Understanding and recognizing the mechanisms that lead up to an ENSO event could aid in the prediction of such occurrences, thereby alleviating much suffering and economic hardship.

By applying updated information related to climate variability and its effects, governments can advise their citizens of upcoming climatic changes, and industries can prepare for possible variations in precipitation and temperature. With advice passed on through public television and radio networks, farmers can plan the types of crops and seeds they should plant in the coming growing season according to the climate expected. Since water temperature affects fish patterns, fishermen and fishing industries can anticipate what catch they might expect. If necessary, regulatory agencies can take measures to protect spawning stocks, thus avoiding the demise of commercially-important populations.

The advantages of climate predictions have already been demonstrated.

Peru's GNP and the gross value for the agricultural sector dropped drastically following the 1982-83 episode, but not during an event of 1986-87 after farmers were advised to expect below-normal precipitation. With no warning in 1987, grain production in Brazil's state of Ceara dropped to 15 per cent of the normal production. However, when ENSO forecasts and monitoring were applied to decision-making processes in 1991-92, grain production was 82 per cent of mean production.

Although some successful predictions have occurred, gaps remain in understanding of the phenomena, gaps that might be filled with more widespread reporting of temperature and rainfall variations and their application to more sophisticated and effective prediction procedures.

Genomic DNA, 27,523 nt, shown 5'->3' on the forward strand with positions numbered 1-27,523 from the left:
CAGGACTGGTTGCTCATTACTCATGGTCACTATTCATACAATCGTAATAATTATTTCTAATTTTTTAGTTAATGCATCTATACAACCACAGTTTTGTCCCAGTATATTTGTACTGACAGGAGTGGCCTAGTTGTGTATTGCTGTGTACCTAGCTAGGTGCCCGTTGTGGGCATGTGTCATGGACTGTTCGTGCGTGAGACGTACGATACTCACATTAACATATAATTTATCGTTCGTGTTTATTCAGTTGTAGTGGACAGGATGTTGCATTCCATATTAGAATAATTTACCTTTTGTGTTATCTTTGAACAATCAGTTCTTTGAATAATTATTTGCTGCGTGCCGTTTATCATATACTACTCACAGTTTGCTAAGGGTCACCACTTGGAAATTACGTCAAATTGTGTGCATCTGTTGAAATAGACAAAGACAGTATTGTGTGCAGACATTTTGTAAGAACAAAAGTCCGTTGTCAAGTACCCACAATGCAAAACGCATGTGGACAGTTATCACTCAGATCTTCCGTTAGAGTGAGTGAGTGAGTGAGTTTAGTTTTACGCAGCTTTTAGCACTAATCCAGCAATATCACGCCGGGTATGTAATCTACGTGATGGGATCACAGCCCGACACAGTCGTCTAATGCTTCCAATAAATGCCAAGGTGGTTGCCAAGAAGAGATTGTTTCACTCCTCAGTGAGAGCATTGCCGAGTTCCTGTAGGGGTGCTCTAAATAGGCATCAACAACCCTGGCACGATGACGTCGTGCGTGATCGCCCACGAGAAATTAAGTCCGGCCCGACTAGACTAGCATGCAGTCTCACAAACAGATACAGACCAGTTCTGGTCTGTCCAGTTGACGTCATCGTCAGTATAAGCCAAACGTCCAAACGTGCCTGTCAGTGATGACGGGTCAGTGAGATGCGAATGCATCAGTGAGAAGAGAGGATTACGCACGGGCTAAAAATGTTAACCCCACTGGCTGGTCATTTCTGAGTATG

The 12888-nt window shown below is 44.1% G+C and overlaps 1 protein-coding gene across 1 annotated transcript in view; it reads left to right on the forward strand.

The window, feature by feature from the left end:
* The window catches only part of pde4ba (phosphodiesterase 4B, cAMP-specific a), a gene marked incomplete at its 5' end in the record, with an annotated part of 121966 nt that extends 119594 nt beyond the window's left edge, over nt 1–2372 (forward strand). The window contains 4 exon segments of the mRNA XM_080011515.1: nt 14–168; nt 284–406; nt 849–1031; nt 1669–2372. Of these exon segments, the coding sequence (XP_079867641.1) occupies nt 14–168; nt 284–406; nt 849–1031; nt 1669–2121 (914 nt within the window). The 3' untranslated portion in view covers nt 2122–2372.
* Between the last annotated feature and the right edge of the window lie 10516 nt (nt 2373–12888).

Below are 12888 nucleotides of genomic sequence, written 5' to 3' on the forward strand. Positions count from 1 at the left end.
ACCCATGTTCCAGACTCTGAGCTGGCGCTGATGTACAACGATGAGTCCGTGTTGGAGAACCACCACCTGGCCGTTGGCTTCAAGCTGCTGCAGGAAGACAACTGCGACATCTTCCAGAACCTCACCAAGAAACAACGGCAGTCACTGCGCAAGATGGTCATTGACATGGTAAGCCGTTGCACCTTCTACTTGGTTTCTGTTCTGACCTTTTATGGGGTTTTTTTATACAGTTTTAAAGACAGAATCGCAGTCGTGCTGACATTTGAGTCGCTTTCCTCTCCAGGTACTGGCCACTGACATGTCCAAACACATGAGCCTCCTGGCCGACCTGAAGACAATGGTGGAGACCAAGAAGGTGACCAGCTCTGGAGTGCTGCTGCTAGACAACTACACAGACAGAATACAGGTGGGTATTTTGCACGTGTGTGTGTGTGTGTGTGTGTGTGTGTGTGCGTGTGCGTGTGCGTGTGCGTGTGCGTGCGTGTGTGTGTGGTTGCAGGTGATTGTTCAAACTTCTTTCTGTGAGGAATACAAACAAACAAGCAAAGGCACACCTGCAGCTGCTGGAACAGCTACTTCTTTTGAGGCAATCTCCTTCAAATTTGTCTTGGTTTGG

It would be extremely difficult and costly for any one country to gather all the information necessary to understand and predict climate variability. Since the effects of climate variation cross geopolitical borders, the pooling of information can enhance the data input into numerical models aimed at predicting climate change, and help determine the influences of topography and land- sea contrasts.

Participants at the IAI Lima workshop made the following suggestions for advancing scientific information about ENSO:

  • encourage an interdisciplinary approach to ENSO that looks not only at temperatures and rainfall but also at socio-economic issues;
  • include social scientists in the study of ENSO so they can serve as liaison between science, the general public and decision makers;
  • create and circulate a catalogue of models, modellers and researchers so scientists become aware of available information;
  • standardize data collection for easier exchange and digitize data to increase speed of compilation;